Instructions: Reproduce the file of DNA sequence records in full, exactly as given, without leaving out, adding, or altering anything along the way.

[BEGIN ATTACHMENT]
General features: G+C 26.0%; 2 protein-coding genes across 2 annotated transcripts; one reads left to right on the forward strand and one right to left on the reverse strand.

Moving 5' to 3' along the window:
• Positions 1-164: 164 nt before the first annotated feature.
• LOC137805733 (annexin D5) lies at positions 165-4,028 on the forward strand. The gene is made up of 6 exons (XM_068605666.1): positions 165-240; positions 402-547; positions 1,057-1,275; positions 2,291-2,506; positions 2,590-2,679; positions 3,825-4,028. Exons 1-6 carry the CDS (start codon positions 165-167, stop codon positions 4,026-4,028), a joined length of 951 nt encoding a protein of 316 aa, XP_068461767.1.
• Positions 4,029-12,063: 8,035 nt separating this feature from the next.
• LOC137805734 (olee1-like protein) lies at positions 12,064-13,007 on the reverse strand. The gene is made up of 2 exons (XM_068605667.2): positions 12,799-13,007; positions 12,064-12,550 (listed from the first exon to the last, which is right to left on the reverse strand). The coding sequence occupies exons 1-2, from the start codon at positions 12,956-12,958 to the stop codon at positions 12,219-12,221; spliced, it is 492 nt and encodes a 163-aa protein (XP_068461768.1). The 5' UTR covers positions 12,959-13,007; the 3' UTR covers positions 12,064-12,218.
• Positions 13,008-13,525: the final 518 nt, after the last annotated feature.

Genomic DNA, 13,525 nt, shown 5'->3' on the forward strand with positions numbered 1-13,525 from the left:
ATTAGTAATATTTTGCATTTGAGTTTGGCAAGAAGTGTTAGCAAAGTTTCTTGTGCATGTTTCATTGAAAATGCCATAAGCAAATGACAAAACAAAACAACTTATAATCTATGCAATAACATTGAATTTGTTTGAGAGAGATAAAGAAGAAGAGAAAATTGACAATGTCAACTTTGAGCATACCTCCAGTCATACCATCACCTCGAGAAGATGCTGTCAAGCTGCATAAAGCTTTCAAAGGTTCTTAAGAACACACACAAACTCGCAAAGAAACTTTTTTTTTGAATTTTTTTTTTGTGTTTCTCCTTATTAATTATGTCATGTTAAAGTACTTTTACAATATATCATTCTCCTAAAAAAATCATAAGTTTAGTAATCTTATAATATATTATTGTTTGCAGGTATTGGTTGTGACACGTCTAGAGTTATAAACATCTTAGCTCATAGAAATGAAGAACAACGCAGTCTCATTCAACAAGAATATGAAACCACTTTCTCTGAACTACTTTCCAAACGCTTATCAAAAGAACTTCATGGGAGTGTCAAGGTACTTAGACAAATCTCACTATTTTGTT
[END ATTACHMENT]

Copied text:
General features: G+C 26.0%; 2 protein-coding genes across 2 annotated transcripts; one reads left to right on the forward strand and one right to left on the reverse strand.

Moving 5' to 3' along the window:
• Positions 1-164: 164 nt before the first annotated feature.
• LOC137805733 (annexin D5) lies at positions 165-4,028 on the forward strand. The gene is made up of 6 exons (XM_068605666.1): positions 165-240; positions 402-547; positions 1,057-1,275; positions 2,291-2,506; positions 2,590-2,679; positions 3,825-4,028. Exons 1-6 carry the CDS (start codon positions 165-167, stop codon positions 4,026-4,028), a joined length of 951 nt encoding a protein of 316 aa, XP_068461767.1.
• Positions 4,029-12,063: 8,035 nt separating this feature from the next.
• LOC137805734 (olee1-like protein) lies at positions 12,064-13,007 on the reverse strand. The gene is made up of 2 exons (XM_068605667.2): positions 12,799-13,007; positions 12,064-12,550 (listed from the first exon to the last, which is right to left on the reverse strand). The coding sequence occupies exons 1-2, from the start codon at positions 12,956-12,958 to the stop codon at positions 12,219-12,221; spliced, it is 492 nt and encodes a 163-aa protein (XP_068461768.1). The 5' UTR covers positions 12,959-13,007; the 3' UTR covers positions 12,064-12,218.
• Positions 13,008-13,525: the final 518 nt, after the last annotated feature.

Genomic DNA, 13,525 nt, shown 5'->3' on the forward strand with positions numbered 1-13,525 from the left:
ATTAGTAATATTTTGCATTTGAGTTTGGCAAGAAGTGTTAGCAAAGTTTCTTGTGCATGTTTCATTGAAAATGCCATAAGCAAATGACAAAACAAAACAACTTATAATCTATGCAATAACATTGAATTTGTTTGAGAGAGATAAAGAAGAAGAGAAAATTGACAATGTCAACTTTGAGCATACCTCCAGTCATACCATCACCTCGAGAAGATGCTGTCAAGCTGCATAAAGCTTTCAAAGGTTCTTAAGAACACACACAAACTCGCAAAGAAACTTTTTTTTTGAATTTTTTTTTTGTGTTTCTCCTTATTAATTATGTCATGTTAAAGTACTTTTACAATATATCATTCTCCTAAAAAAATCATAAGTTTAGTAATCTTATAATATATTATTGTTTGCAGGTATTGGTTGTGACACGTCTAGAGTTATAAACATCTTAGCTCATAGAAATGAAGAACAACGCAGTCTCATTCAACAAGAATATGAAACCACTTTCTCTGAACTACTTTCCAAACGCTTATCAAAAGAACTTCATGGGAGTGTCAAGGTACTTAGACAAATCTCACTATTTTGTT